What’s the latest news from tomorrow? Craig Dorety got to attend the Incheon Digital Arts Fair in Korea, where far-reaching visions of visualists, VJs, and digital art were on display, heavily tinged with futurism. Here’s some highlights from the show from Craig in a report for CDM. -PK
Trips into the future can often be disconcerting, but when taken in pursuit of art, creativity, and digital media, they are always ripe with fantastic experience. The Incheon International Digital Arts Fair (INDAF) in Korea was no exception. Its theme is “Future cities where people communicate with one another in happiness”, and features the work of more than 50 digital and new-media artists from 12 countries. All of the works utilize advanced technologies ranging from motion, IR sensors, and real-time video processing, to giant LED matrices (Jim Campbell), modern mecha-tronics (Peter William Holden), multi-system synced CG animations, and augmented reality (Julian Oliver). Artists from all over the world are applying high-level understandings of current and bleeding-edge technology to their creative work in order to achieve compelling and thoughtful expressions that were not possible even as recently as 5 years ago. Multi-touch interfaces, augmentations of reality, embedded and physical computing, and a revitalization of process are common threads in the global realm of digital art and new media, and are allowing the artists to convey meaning to a wider spectrum of viewers and participants.
Jim Campbell’s Grand Central Station is a 10×2.5-meter curtain of powerful white LEDs. The LEDs are hung such that they face the wall; The viewer must look through the curtain of LEDs to perceive the moving image cast onto the wall. This is an obfuscation of the digital work by the very work itself and it provides wonderfully compelling and beautiful imagery.
Peter William Holden’s “Autogene”, a 4 by 4 meter circular array of 8 neumatically actuated umbrellas, syncronized to the “Singing in the Rain” sequence from the same movie, is an encompassing work. Its so large that the moving umbrellas have a significant impact on the general lighting and white balance of the space. It dances and moves in time to the music, yet the viewer also hears the clackity-clack of the umbrella mechanisms and the clicking of the pnuematic valves. Peter’s work conveys a sense of humor, but at the same time mesmerizes its audience.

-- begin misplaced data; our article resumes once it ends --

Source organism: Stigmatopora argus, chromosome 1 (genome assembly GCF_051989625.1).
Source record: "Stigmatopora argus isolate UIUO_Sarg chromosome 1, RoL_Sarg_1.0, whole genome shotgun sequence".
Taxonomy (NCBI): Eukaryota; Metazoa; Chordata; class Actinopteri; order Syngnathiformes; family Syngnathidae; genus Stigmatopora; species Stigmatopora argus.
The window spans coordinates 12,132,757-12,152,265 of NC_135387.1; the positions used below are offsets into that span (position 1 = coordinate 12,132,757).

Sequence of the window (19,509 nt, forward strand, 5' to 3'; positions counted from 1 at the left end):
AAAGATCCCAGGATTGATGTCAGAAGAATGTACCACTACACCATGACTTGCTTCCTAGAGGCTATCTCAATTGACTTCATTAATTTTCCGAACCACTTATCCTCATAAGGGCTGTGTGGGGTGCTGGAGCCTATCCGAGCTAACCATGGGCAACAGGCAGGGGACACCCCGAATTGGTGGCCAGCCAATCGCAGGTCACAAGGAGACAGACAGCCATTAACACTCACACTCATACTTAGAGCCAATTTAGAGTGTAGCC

In the cities of tomorrow, “all is full of 12” self portraits of Wang Ziwon, lost in motorized self-reflection and meditations on existence. There is nothing more to be said on this work; it’s simply amazing.
INDAF is part of the Incheon Global Fair and Festival 2009, which is an event celebrating the construction of an entirely new area of Korea (I mean new; it was under water just 48 months ago). The new city, the Incheon Free Enterprize Zone, is a Korean effort to attract multinational tech companies and international residents to the region. It might actually work if Korea can plunge ahead in this difficult economic time. Construction is well underway and there looks to be some outstanding architecture and urban planning. The global fair is an eighty-day event that opened on the 7th of August and will run until November 27th. As a highlight of INDAF and the new city, a special event was held at “Tomorrow City”: a strangely amazing piece of architecture: Tomorrow City offers visitors an interactive experience of what life will be like in “ubiquitous” Incheon in the year 2020. This event featured a video performance by the NTVJ group that simply blew my mind. I had seen augmented architecture videos before, but to be right next to it with an uninhibited view of its 5-story-high glory was something else entirely. I had retired my nice camera for the week, but had my pocket cam with me and managed to capture a few minutes of the performance.
I was able to see a lot of the event, and have a sense that our future will be interesting … very interesting. And we won’t need hallucinogens anymore.